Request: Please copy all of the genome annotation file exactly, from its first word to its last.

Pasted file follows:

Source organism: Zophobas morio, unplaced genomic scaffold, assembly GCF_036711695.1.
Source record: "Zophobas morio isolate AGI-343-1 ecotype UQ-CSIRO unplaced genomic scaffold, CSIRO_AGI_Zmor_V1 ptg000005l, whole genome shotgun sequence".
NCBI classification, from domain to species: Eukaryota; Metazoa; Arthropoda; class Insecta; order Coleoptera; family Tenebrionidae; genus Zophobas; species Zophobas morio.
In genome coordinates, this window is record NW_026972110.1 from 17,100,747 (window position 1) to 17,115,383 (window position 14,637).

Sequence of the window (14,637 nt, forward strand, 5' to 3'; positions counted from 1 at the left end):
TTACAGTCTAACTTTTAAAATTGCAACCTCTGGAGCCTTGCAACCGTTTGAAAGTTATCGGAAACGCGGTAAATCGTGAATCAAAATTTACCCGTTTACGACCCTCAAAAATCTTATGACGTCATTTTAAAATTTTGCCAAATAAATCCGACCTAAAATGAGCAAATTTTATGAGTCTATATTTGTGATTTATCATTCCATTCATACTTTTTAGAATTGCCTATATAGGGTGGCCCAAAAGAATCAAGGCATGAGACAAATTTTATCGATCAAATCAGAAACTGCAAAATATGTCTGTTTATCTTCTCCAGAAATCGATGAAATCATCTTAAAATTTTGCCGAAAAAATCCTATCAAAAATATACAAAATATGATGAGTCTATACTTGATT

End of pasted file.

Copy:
Source organism: Zophobas morio, unplaced genomic scaffold, assembly GCF_036711695.1.
Source record: "Zophobas morio isolate AGI-343-1 ecotype UQ-CSIRO unplaced genomic scaffold, CSIRO_AGI_Zmor_V1 ptg000005l, whole genome shotgun sequence".
NCBI classification, from domain to species: Eukaryota; Metazoa; Arthropoda; class Insecta; order Coleoptera; family Tenebrionidae; genus Zophobas; species Zophobas morio.
In genome coordinates, this window is record NW_026972110.1 from 17,100,747 (window position 1) to 17,115,383 (window position 14,637).

Sequence of the window (14,637 nt, forward strand, 5' to 3'; positions counted from 1 at the left end):
TTACAGTCTAACTTTTAAAATTGCAACCTCTGGAGCCTTGCAACCGTTTGAAAGTTATCGGAAACGCGGTAAATCGTGAATCAAAATTTACCCGTTTACGACCCTCAAAAATCTTATGACGTCATTTTAAAATTTTGCCAAATAAATCCGACCTAAAATGAGCAAATTTTATGAGTCTATATTTGTGATTTATCATTCCATTCATACTTTTTAGAATTGCCTATATAGGGTGGCCCAAAAGAATCAAGGCATGAGACAAATTTTATCGATCAAATCAGAAACTGCAAAATATGTCTGTTTATCTTCTCCAGAAATCGATGAAATCATCTTAAAATTTTGCCGAAAAAATCCTATCAAAAATATACAAAATATGATGAGTCTATACTTGATT